What Are The Legal Requirements For Workers’ Compensation For Businesses?
Dan Levenson February 25, 2016
Workers’ compensation insurance, commonly called workers’ or workman’s comp, is a mandate whereby businesses are required to purchase insurance for employees who are injured during their normal course of duties while on a job or acquire an illness or condition directly attributed to the workplace.
Each state sets its own guidelines, therefore the legal requirements for workers’ compensation for companies can vary slightly depending on where the business is located. For example, it’s required in the state of New Jersey. The structure and procedures, however, are generally the same throughout the United States, and are subject to each state’s specific laws. Businesses that work for the federal government are covered under a separate set of rules regardless of the state in which they are located.
The workers’ compensation system is theoretically a compromise between a business and its employees, as workers receive insurance coverage at no cost to themselves no matter who is at fault if injuries or illnesses occur either on the job or as a result of repetitive circumstances or possibly harmful environments.
In exchange, workers’ compensation insurance protects businesses from lawsuits seeking monetary damages for medical bills and related pain and suffering.
What Employers Must Cover
Illnesses and injuries do not necessarily have to occur in the primary workplace. For example, if an employee becomes injured or ill while traveling on work-related business, that employee would receive compensation under the system.
On-the-job accidents involving machinery, unexpected mishaps, and similar situations are what most individuals think of when they hear the term “workers’ compensation,” but the legal reality encompasses much more.
Repetitive stress injuries, cumulative trauma disorder, occupational overuse syndrome, and regional musculoskeletal disorder involving the upper and lower back and other joints in the body due to manual tasks performed on the job are also covered. Examples include carpal tunnel syndrome, rotator cuff syndrome, Reynaud’s disease, medial epicondylitis (golfer’s elbow), and lateral epicondylitis (tennis elbow).
Employers must also cover conditions that develop over time. Many result for regular exposure to chemicals or simply an unhealthy work environment. Examples include various types of cancers, lung diseases, and stress-related conditions.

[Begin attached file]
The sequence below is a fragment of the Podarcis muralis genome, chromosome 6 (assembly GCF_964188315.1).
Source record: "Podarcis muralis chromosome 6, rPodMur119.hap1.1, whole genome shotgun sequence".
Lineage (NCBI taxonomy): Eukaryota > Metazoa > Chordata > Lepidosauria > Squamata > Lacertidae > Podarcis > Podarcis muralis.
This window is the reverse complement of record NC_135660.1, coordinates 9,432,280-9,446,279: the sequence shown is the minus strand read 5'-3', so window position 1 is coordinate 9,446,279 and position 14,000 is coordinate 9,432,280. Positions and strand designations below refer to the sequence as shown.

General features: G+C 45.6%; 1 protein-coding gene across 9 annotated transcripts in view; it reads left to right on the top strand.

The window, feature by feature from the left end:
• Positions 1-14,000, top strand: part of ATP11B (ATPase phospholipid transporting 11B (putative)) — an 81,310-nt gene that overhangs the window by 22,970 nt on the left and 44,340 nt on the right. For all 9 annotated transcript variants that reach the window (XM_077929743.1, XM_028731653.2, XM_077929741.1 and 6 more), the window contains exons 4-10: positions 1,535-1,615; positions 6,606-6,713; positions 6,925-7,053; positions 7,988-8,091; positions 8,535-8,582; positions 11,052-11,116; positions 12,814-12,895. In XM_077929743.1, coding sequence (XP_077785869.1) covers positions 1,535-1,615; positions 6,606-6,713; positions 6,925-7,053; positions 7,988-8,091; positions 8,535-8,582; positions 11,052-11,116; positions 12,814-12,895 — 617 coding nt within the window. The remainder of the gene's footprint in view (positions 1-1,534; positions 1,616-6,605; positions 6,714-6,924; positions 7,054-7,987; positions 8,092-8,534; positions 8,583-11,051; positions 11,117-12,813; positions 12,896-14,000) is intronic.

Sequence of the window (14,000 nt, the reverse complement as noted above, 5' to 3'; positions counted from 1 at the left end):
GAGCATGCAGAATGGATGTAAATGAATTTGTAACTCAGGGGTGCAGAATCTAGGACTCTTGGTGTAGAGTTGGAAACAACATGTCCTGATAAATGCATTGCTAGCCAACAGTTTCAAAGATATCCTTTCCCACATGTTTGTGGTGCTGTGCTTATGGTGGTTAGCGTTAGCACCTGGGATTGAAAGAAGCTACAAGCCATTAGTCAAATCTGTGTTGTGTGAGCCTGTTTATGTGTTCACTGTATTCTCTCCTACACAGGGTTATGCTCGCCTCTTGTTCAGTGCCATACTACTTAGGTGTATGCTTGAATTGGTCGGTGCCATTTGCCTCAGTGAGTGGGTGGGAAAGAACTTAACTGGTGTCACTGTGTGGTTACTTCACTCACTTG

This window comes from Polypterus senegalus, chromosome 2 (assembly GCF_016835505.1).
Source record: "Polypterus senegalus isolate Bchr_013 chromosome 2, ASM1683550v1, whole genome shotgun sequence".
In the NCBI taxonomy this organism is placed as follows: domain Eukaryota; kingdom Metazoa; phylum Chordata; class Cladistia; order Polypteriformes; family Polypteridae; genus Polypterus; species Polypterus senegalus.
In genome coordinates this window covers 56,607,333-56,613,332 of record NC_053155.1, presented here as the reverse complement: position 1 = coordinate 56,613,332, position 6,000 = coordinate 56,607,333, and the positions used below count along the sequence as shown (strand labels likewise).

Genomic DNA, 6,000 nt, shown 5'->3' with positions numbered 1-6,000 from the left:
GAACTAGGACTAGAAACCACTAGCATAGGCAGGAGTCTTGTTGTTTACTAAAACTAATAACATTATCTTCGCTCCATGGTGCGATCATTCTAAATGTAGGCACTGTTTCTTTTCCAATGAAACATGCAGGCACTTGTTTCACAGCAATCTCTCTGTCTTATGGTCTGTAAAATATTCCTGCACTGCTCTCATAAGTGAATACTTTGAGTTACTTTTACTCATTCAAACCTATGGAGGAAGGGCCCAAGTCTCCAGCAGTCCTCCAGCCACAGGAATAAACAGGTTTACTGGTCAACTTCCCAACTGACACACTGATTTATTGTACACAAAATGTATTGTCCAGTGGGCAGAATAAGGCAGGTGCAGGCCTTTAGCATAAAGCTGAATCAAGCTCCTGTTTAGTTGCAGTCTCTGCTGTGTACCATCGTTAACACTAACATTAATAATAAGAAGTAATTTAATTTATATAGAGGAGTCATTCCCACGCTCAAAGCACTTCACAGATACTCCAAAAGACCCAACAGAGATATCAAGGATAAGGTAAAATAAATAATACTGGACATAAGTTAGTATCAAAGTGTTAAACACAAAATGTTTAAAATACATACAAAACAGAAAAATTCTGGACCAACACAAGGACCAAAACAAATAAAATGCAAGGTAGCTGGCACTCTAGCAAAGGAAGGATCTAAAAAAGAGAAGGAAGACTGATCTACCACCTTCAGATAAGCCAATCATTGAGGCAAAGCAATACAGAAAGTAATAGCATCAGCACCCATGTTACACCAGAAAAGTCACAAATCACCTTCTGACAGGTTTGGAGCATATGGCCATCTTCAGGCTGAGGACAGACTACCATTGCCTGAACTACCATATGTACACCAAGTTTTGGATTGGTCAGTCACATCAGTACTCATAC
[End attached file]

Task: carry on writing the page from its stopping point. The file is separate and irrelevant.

Benefits Provided By Workers’ Comp
Monetary compensation is perhaps the largest component, covering items such as:
- Surgeries and other necessary medical treatments, doctor visits, prescription drugs
- Lost income
- Vocational rehabilitation or retraining if a worker is unable to return to his or her previous job along with job placement in some cases
- Death benefits to survivors if an employee is killed
When injuries result in permanent disability, businesses also must provide long-term disability benefits to help workers pay for ongoing medical treatments and maintain their quality of life.
Insurance Policies and Workers’ Legal Rights
All business must clearly post notices regarding worker’s compensation in an area frequented by employees during their work day. In addition, all newly hired employees should receive written information about the company’s worker’s compensation policy that also includes information on how to file a claim.
This information must include:
- Statement of the right to receive medical treatment when injured
- Insurance carrier name
- Where to direct claims adjustment
- Details about benefits available under the company’s policy
Employer Responsibilities When Injuries Occur
Employers should provide injured workers with an appropriate claim form within 24 hours after notification of the injury. Employers are also responsible for making sure that their staff complete accident reports in a timely manner. Injured employees should receive assistance in completing claims forms and in working with the company’s insurance agent, if needed.
It’s simply not enough, however, to make sure that claim forms are properly completed. Businesses need to work closely with their insurance companies to make sure that fraudulent claims are not filed.
For more information on how you can properly protect your business and employees, contact us at InsureYourCompany.com to learn about our custom business insurance solutions.